The great thing about popcorn is that it (generally) lasts longer than a plate of food, which makes it ideal if you find yourself watching two hour-long episodes of food competition (basically cues for hedonic hunger). I caught the first episode of Top Chef “Just Desserts” , which is entertaining enough if you enjoy imagining yourself as one of a bunch of hopefuls (each of whom is, gringo-style, *certain* they “have what it takes” to be the best) running around looking for ingredients to make their signature dessert, only to be told 5 minutes into prep that they have to reconfigure it as a … cupcake. (What the hell is it with Americans and cupcakes?). Their next task is to conjure up the “most decadent” chocolate dessert ever, and for a few seconds I felt cold sweat on my neck as I imagined what I would come up with and couldn’t think of anything fantastic. But then I remembered that I will thankfully never be in such a silly contrived circumstance, so I relaxed and carried on chomping my popcorn.

Then I chomped my way through Masterchef USA, which reliably delivers good verbal abuse with Ramsay at the helm (and given that they did their silly cupcake challenge three weeks ago, was fortunately focused on real food again).

Tonight – alone again, alas – I’ll watch the Masterchef season finale, even though Gordon-bloody-Ramsay couldn’t stop himself from tweeting the bloody winner this morning. Sometimes social media sucks (like, when people use it stupidly and spoil the surprise for the rest of us. Or when *some* people apparently can’t refrain from producing ever-more offspring, and must announce it to the whole world).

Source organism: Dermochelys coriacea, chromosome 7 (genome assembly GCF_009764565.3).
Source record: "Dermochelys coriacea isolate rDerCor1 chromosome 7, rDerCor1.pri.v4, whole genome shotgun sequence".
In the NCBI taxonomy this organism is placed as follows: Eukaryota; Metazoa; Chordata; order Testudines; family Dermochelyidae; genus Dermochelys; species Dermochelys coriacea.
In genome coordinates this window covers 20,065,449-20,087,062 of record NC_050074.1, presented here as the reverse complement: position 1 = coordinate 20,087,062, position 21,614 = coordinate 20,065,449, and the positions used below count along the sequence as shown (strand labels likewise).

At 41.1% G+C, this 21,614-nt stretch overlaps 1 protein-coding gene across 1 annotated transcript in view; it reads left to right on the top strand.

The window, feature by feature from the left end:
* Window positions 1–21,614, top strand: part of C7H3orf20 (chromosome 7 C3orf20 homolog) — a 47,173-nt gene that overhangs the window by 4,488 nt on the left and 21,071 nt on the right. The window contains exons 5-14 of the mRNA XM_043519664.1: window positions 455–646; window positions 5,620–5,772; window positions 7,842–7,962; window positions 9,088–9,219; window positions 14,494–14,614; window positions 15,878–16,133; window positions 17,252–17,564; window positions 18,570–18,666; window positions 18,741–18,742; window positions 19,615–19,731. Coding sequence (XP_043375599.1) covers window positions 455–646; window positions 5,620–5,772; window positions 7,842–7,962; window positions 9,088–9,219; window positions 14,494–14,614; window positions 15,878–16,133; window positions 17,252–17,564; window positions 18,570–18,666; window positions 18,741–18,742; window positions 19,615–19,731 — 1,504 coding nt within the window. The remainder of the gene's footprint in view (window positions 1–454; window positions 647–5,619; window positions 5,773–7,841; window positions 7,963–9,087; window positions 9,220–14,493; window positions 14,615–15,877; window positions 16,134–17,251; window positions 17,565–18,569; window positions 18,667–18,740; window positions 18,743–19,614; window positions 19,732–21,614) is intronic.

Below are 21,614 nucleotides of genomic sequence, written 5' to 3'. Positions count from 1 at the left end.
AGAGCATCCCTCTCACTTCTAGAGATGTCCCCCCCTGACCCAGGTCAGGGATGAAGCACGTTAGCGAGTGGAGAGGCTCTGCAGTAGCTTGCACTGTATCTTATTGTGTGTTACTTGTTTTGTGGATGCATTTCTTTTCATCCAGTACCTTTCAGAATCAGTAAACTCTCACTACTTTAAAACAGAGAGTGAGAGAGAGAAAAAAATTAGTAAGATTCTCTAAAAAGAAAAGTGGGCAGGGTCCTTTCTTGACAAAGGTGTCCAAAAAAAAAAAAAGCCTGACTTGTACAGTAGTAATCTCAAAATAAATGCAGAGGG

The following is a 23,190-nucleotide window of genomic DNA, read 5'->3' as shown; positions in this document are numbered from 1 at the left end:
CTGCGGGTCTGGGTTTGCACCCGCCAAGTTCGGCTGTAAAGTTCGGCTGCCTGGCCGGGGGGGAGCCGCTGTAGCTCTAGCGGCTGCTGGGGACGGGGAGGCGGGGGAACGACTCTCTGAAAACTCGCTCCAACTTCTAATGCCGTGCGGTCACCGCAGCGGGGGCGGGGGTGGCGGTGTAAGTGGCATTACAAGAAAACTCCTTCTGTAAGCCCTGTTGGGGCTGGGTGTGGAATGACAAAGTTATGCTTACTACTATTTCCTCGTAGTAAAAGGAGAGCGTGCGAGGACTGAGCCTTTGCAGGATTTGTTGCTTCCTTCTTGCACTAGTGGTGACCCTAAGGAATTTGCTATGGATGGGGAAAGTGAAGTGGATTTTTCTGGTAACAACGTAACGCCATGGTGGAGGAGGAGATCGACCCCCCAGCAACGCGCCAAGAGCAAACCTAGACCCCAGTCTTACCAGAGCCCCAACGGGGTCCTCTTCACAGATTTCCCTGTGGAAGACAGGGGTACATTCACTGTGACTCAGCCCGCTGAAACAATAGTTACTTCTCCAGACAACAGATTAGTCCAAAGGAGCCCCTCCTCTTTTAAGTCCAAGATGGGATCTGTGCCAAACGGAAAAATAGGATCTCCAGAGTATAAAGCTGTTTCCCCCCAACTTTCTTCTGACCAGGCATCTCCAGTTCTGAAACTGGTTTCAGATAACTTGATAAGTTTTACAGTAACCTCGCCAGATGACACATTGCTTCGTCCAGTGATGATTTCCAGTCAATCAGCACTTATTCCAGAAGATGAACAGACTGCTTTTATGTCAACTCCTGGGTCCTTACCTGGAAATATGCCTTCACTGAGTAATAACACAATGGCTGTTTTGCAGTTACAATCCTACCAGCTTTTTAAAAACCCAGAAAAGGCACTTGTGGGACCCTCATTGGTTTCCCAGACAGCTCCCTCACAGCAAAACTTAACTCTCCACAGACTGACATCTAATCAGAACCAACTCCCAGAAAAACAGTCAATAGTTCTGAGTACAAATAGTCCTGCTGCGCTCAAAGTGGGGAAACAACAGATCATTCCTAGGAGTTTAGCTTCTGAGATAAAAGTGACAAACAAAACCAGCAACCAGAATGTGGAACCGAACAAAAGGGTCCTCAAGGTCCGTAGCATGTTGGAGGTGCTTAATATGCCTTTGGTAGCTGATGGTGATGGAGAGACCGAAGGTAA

But I think I”ll head down delicious lane again and do something righteous with a couple of eggs. Because all afternoon I’ve had to deal with the goodness of a kitchen smelling of Ottolenghi’s apple-olive oil-maple syrup (and cinnamon) cake, which promises to be a delicious mess:

I’ll be sticking to Mr. O’s advice to leave it to “mature” for a couple of days before tucking in. Which means this evening, just an omelette and a glass of wine with my Masterchef. And only one more sleep till I can start cooking for two again. As it should be.

Twitter saga with The Awful Poo Lady (#TAPL)

In case you missed it, here follow accounts of the fascinating saga that unfolded over the last few days involving nutrition-nazi Gillian McKeith (“PhD”), and Ben Goldacre (actual PhD, and author of Bad Science). (Short of long, @gm accused @bg of telling “lies” about her in his book. Read the chapter in question for yourself here). This is a story of the great value of social media over bad science.

From Jack of Kent, (a blog “mainly about the misuse and misrepresentation of Law”), “The Integrity and Honesty of @gillianmckeith”

From Cubik’s Rube, “The Awful Poo Lady Loses her Shit

From David Naylor, “Gillian McKeith vs. Ben Goldacre

From BoingBoing, “Pseudoscience’s “Awful Poo Lady” can’t flush twitterings